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Quality management is an essential part of manufacturing, and this is rarely more evident than at Cascade Engineering. The company, based in Grand Rapids, Mich., specializes in large-scale plastic injection molding for a variety of manufacturing markets, including automotive, solid waste, furniture, and material handling. If its products are not of the highest quality it will not be in business very long.
A couple of years ago, Cascade realized its aging quality management software was not up to snuff, so it searched for a replacement and found QAD QMS. The company started implementing it in 2011.
The new quality management software has vastly improved Cascade's quality process and allowed it to manage risk proactively, according to April Dines, the company's senior quality engineer. The latter has become increasingly important for businesses supplying the automotive industry as OEMs have implemented new supply chain risk-management requirements, such as Materials Management Operations Guideline/Logistics Evaluation (MMOG/LE).M
The main quality-management challenge Cascade faced was that with so many customers in different industries, it has a multitude of regulations and standards to deal with, Dines explained. The company had its data stored in QAD's ERP system and it was difficult to get at the data for quality audits. CEBOS QMS, in contrast, integrated seamlessly with QAD ERP.
The tight integration between the QAD and CEBOS products was not coincidental. QAD acquired CEBOS, a vendor of manufacturing software and services, in 2012. (After the acquisition, CEBOS QMS was renamed QAD QMS.)
For Dines, the wisdom of the choice was obvious once Cascade started implementing QAD QMS. The previous system was mainly a document store that didn't allow for crucial processes like workflow. "It was inefficient primarily because it could not talk to QAD, so that resulted in time consuming and inefficient tasks like manually accessing documents and entering information," she explained. "The linkage between QAD [ERP] and QMS is very intuitive and people could easily understand how to use it."
Templates helped ease implementation
Cascade began a nine-month plan to gradually roll out the key functions of the quality management software. The most important of these was the interface between the ERP and QMS, which served as a central repository for instant access to data and documents, real-time information on system status, and notifications of any problems or issues from internal manufacturing as well as suppliers and customers.
As its first task, the implementation team used the document control module in QMS to set up automated workflows to migrate all of the 78 different document types into the system, according to Dines. This led to much improved visibility of the data, as documents that were once held by individual owners were made available to everyone. All other aspects of the document-control process were automated, including editing, routing, and approvals.
Cascade then implemented four QMS templates: Advanced Product Quality Planning (APQP), which automates the process for creating and managing process workflows; Audits, which automates Cascade's entire audit process; E-sync, for automatic data synchronization; and Gauge (Calibration), which captures and generates calibrations, cost, status, and trend analysis of Cascade's gauge system.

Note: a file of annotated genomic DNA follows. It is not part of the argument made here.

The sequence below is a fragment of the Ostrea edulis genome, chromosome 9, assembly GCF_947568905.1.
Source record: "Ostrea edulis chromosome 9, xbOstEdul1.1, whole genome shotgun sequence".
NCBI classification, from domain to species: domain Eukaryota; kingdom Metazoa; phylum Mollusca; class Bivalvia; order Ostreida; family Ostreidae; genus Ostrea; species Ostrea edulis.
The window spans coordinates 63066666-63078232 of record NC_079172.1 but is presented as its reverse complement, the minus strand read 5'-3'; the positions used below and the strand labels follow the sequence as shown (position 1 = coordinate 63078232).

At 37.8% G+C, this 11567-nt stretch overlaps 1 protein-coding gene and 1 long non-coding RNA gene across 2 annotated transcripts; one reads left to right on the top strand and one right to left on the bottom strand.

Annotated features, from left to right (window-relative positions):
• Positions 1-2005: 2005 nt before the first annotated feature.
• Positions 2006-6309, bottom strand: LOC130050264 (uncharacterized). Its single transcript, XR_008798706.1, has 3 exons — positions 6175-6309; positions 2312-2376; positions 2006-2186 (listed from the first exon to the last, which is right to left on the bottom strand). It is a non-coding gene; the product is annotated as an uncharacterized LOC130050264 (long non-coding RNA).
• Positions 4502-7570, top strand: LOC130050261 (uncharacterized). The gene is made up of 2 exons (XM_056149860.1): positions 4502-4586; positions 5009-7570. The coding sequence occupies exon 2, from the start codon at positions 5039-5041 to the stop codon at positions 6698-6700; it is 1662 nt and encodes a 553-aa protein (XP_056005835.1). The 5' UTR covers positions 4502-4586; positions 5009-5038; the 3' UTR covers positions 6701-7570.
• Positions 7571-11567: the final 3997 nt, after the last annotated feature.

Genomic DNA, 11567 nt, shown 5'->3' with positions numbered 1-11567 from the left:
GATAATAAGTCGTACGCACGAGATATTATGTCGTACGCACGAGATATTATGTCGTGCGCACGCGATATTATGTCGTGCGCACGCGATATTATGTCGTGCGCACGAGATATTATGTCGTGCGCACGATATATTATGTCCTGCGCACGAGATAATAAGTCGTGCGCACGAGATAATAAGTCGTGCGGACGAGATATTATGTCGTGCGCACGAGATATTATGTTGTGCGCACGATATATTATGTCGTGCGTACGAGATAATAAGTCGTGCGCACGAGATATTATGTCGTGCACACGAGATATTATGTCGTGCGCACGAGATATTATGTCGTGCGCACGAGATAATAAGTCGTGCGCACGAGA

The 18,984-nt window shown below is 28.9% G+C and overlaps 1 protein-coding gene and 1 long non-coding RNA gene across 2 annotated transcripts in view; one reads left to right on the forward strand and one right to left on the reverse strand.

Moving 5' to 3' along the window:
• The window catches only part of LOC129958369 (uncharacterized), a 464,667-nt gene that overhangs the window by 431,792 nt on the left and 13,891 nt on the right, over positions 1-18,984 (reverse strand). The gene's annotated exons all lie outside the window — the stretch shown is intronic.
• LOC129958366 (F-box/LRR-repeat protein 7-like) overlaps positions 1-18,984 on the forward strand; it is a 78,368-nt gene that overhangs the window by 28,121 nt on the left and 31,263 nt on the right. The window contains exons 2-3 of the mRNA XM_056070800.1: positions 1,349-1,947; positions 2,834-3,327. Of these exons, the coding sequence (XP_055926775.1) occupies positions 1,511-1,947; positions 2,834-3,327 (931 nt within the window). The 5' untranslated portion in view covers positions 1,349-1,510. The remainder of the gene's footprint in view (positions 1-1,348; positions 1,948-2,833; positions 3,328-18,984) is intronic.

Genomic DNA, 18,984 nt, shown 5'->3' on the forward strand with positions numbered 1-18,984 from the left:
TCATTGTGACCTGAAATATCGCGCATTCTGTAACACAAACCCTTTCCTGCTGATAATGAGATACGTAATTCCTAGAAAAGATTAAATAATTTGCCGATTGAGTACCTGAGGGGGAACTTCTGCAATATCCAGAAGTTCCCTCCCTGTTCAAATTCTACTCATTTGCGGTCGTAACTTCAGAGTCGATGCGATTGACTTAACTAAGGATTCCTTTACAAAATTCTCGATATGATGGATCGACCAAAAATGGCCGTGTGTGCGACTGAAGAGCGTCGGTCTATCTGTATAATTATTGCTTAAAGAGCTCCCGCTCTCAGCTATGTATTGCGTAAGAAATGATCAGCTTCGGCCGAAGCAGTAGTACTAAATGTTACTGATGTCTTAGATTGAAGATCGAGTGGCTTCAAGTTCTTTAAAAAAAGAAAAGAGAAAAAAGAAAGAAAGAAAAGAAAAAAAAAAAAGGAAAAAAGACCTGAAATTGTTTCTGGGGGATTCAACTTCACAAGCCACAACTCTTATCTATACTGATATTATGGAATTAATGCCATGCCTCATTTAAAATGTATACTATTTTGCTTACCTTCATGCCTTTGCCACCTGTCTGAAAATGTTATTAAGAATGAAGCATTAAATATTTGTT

Templates handle processes that have been defined by subject matter experts in a variety of quality areas, such as quality control, environmental management and safety management, according to Bob Herdoiza, president of CEBOS; but they are designed to be configurable for each customer's needs.
"We try to make it simple, so that when organizations deploy they can decide to use as much of the templates as they want or they can configure it however they want," he said. "And configuration does not mean customization. We made it so a business person can use the interface. That was really important to us. We wanted to put control in the hands of the business process owners."
Significant involvement from CEBOS was key in the successful rollout. Dines maintains that there has been no change in the vendor relationship since QAD acquired CEBOS.
"One key for us was to work together with them to create a realistic project plan," Herdoiza said. "What worked well was that we have the predefined processes right out of the box. They didn't have to take months and months to develop something."
Maintaining an ongoing relationship with Cascade has also made a huge difference in the overall success of the QMS, he said. "Cascade had a very strong project lead [Dines] so we really focused on making sure that she knew that we could hand the baton off so that they actually could roll it out to the users and we would then support them," he said. "But you definitely want to have some sort of handoff to make sure that it's going to stay alive when you leave the project."
Dines said the quality management software has exceeded expectations. The benefits have included improved productivity, time savings in labor and better quality. The company reports that it has saved more than 3,500 man hours annually by eliminating manual data entry and redundancies.
"Better visibility of the data leads to more improvements in the process," she said. "It can get current information to operators, so when they run a line they can hit one button and see all of the information related to that particular job -- such as any alerts or quality notifications -- in real time."
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